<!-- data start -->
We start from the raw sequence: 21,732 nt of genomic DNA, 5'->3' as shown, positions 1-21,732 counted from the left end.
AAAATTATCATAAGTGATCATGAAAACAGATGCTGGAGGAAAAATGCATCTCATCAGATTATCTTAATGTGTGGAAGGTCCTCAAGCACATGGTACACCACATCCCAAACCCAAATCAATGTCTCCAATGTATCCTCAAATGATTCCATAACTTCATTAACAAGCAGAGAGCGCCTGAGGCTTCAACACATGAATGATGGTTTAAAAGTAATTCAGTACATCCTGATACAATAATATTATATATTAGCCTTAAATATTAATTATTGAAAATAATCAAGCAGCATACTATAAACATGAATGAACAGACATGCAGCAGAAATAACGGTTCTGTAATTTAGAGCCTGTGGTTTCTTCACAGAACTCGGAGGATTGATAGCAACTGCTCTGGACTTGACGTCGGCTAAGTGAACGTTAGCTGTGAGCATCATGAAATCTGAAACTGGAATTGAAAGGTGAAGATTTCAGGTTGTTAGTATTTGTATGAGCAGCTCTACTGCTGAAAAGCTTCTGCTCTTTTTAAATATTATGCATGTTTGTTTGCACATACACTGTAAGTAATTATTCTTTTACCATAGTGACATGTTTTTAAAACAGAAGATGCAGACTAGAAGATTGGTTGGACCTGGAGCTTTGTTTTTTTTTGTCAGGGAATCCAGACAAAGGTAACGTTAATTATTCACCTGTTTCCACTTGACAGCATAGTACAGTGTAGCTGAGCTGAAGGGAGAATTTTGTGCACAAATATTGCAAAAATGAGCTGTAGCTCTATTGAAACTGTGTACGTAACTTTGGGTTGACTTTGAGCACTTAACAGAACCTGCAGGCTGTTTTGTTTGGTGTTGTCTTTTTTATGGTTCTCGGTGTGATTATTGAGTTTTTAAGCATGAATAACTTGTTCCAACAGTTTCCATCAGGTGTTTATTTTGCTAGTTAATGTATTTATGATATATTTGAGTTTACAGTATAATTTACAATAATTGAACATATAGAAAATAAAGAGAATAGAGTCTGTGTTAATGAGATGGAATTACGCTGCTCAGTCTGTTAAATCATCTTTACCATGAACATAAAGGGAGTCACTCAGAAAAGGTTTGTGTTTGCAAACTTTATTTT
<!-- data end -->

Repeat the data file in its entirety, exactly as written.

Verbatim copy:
We start from the raw sequence: 21,732 nt of genomic DNA, 5'->3' as shown, positions 1-21,732 counted from the left end.
AAAATTATCATAAGTGATCATGAAAACAGATGCTGGAGGAAAAATGCATCTCATCAGATTATCTTAATGTGTGGAAGGTCCTCAAGCACATGGTACACCACATCCCAAACCCAAATCAATGTCTCCAATGTATCCTCAAATGATTCCATAACTTCATTAACAAGCAGAGAGCGCCTGAGGCTTCAACACATGAATGATGGTTTAAAAGTAATTCAGTACATCCTGATACAATAATATTATATATTAGCCTTAAATATTAATTATTGAAAATAATCAAGCAGCATACTATAAACATGAATGAACAGACATGCAGCAGAAATAACGGTTCTGTAATTTAGAGCCTGTGGTTTCTTCACAGAACTCGGAGGATTGATAGCAACTGCTCTGGACTTGACGTCGGCTAAGTGAACGTTAGCTGTGAGCATCATGAAATCTGAAACTGGAATTGAAAGGTGAAGATTTCAGGTTGTTAGTATTTGTATGAGCAGCTCTACTGCTGAAAAGCTTCTGCTCTTTTTAAATATTATGCATGTTTGTTTGCACATACACTGTAAGTAATTATTCTTTTACCATAGTGACATGTTTTTAAAACAGAAGATGCAGACTAGAAGATTGGTTGGACCTGGAGCTTTGTTTTTTTTTGTCAGGGAATCCAGACAAAGGTAACGTTAATTATTCACCTGTTTCCACTTGACAGCATAGTACAGTGTAGCTGAGCTGAAGGGAGAATTTTGTGCACAAATATTGCAAAAATGAGCTGTAGCTCTATTGAAACTGTGTACGTAACTTTGGGTTGACTTTGAGCACTTAACAGAACCTGCAGGCTGTTTTGTTTGGTGTTGTCTTTTTTATGGTTCTCGGTGTGATTATTGAGTTTTTAAGCATGAATAACTTGTTCCAACAGTTTCCATCAGGTGTTTATTTTGCTAGTTAATGTATTTATGATATATTTGAGTTTACAGTATAATTTACAATAATTGAACATATAGAAAATAAAGAGAATAGAGTCTGTGTTAATGAGATGGAATTACGCTGCTCAGTCTGTTAAATCATCTTTACCATGAACATAAAGGGAGTCACTCAGAAAAGGTTTGTGTTTGCAAACTTTATTTT